• The Tennessee Division of Schooling is creating a McKinney-Vento knowledge dashboard to visualise all knowledge, tutorial and help companies, on college students experiencing homelessness in a single location to raised help choice making for sources, helps, and programing for college students and households experiencing homelessness.
  • Nevada is assessing the place and find out how to finest handle the problem of youngsters and youth experiencing homelessness utilizing ARP-HCY funds. This effort will pinpoint areas of power within the state in addition to establish the place extra helps are wanted. These helps may present coaching, technical help, extra staffing capability, and engagement on the state and native stage.
  • The New Mexico Public Schooling Division is making a statewide neighborhood of apply for early childhood applications, and for postsecondary training. They’re additionally creating a Pilot Challenge with the Regional Schooling Cooperatives within the state to enhance identification and companies for youngsters and youth experiencing homelessness in rural areas.

These be a part of the plans which have already been permitted by ED earlier this yr. Highlights from these plans are:

  • In Washington, the state training company will use ARP-HCY funds to help faculty districts, develop and supply coaching, and enhance coordination with different state applications. Moreover, the state will award contracts to community-based organizations which are well-positioned to establish traditionally underserved populations of scholars, together with immigrant and refugee college students, experiencing homelessness and join them to instructional helps and neighborhood wraparound companies.
  • Ohio will use ARP-HCY funds to offer grants to districts, early studying facilities, and career-technical facilities with a purpose to enhance identification of scholars and households experiencing homelessness. These funds will enable colleges to offer extra help to preschool kids and unaccompanied youth in profession technical education schemes.
  • The West Virginia Division of Schooling will have interaction state stage community-based organizations offering wrap-around companies and allocate ARP-HCY funding particularly to offer focused companies to high school age kids who’re experiencing homelessness.
  • And Oregon, in response to a sequence of wildfires in 2020, might be utilizing a portion of ARP HCY funding to extend faculty, district, and neighborhood capability to identification and reengage college students who’re experiencing homelessness.

“Each single scholar deserves a protected place to name residence, however for thousands and thousands of scholars experiencing homelessness that isn’t the case—and through this pandemic these college students confronted actually unthinkable challenges,” stated U.S Senator Patty Murray. “It’s important that we establish college students experiencing homelessness and get them the sources and help they should thrive—and that’s precisely what this funding will assist do. I’m so proud to have fought to incorporate this important funding within the American Rescue Plan, and I’m glad to see the Division of Schooling appearing rapidly to get these funds to our colleges and communities in want. With so many college students and households fighting homelessness, I’ll preserve preventing to make sure each single scholar can succeed within the classroom.”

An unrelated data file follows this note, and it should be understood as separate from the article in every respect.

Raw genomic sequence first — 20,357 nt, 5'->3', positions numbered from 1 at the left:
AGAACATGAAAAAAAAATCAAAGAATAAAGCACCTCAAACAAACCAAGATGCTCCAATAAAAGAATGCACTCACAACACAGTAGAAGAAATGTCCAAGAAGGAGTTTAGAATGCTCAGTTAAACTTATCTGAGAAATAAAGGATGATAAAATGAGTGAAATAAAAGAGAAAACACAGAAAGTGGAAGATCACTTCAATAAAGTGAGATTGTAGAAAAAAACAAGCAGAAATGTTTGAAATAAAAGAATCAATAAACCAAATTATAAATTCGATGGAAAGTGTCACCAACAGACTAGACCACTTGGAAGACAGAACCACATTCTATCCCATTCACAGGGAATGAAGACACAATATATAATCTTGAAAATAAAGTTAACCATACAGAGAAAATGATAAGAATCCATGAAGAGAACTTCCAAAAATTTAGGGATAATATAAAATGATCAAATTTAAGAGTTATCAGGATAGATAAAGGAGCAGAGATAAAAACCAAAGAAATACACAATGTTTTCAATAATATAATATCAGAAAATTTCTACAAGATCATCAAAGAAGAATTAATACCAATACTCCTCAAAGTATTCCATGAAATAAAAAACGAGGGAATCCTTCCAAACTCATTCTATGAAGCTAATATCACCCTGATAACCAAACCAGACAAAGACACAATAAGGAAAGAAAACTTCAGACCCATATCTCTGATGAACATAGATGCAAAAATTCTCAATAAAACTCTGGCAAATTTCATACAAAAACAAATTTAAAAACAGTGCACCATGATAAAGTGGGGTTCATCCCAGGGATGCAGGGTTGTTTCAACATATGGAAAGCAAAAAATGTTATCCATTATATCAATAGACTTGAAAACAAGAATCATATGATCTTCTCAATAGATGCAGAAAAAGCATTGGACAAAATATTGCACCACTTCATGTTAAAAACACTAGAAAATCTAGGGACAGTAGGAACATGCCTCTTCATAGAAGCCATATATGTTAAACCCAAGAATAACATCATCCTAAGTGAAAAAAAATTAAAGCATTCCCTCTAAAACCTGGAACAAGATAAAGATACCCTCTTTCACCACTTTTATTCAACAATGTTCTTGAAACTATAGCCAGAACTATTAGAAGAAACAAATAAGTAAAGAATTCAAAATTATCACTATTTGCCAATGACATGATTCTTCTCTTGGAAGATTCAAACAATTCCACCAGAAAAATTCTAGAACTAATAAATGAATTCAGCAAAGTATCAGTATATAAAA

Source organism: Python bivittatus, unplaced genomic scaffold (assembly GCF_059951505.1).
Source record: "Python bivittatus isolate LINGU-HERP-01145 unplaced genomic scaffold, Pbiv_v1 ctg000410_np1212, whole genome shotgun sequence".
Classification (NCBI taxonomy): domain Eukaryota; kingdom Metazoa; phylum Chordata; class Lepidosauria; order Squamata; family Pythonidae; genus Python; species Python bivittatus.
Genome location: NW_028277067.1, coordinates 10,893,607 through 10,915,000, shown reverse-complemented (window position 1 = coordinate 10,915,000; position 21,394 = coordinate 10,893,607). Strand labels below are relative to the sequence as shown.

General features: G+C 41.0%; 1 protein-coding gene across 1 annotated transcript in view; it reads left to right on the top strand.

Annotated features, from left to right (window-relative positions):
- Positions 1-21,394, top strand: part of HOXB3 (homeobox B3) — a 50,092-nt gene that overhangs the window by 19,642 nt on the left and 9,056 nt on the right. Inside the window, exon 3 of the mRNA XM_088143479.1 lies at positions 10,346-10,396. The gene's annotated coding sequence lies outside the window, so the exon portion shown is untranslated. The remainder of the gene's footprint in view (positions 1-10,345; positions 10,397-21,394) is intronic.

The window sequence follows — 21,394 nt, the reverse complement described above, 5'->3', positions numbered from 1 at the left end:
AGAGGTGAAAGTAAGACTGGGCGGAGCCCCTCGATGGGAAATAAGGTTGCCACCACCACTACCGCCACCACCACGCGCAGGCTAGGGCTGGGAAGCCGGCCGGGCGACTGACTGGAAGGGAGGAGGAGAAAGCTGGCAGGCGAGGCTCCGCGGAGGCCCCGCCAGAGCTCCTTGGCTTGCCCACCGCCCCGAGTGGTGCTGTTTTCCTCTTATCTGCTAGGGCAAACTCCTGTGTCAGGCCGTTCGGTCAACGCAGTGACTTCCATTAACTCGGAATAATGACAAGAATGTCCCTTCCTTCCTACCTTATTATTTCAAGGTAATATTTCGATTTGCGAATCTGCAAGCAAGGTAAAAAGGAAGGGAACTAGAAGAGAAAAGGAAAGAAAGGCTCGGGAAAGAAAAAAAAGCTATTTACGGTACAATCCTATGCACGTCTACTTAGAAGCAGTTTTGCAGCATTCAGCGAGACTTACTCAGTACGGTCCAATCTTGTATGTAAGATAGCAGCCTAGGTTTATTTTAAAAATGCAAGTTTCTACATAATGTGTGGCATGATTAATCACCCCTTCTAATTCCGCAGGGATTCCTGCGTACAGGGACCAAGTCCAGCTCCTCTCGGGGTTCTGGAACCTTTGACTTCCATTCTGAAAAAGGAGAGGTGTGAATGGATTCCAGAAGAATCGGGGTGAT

“Each youngster deserves to have a roof over their head and a heat place to sleep at night time,” stated U.S. Senator Joe Manchin. Sadly, that isn’t the case for greater than 9,500 kids in West Virginia and over 1,000,000 kids throughout the nation. We should handle this heartbreaking concern, which is why I’m happy the final plan for using American Rescue Plan funding to deal with kids and youth homelessness, which I efficiently fought to incorporate, has been permitted. This struggle is much from over, and I’ll preserve working with the Division of Schooling to make sure our kids get the assistance they want and deserve.”

“We labored throughout the aisle to make sure the American Rescue Plan included our bipartisan program defending households and kids throughout the pandemic. All state plans have been finalized, together with in Arizona to make sure youth experiencing, or prone to, homelessness may have elevated entry to important companies to maintain them protected and related to studying,” stated U.S. Senator Kyrsten Sinema.

All through the state plan assessment course of, the Division has emphasised the significance of states getting funds to high school districts as rapidly as doable, encouraging robust partnerships with community-based organizations, and techniques that construct capability to establish college students experiencing homelessness and supply wraparound companies to fulfill their full wants.

Extra details about every state’s ARP-HCY plan might be discovered right here: https://oese.ed.gov/places of work/american-rescue-plan/american-rescue-plan-elementary-secondary-school-emergency-relief-homeless-children-youth-arp-hcy/arp-hcy-state-plans.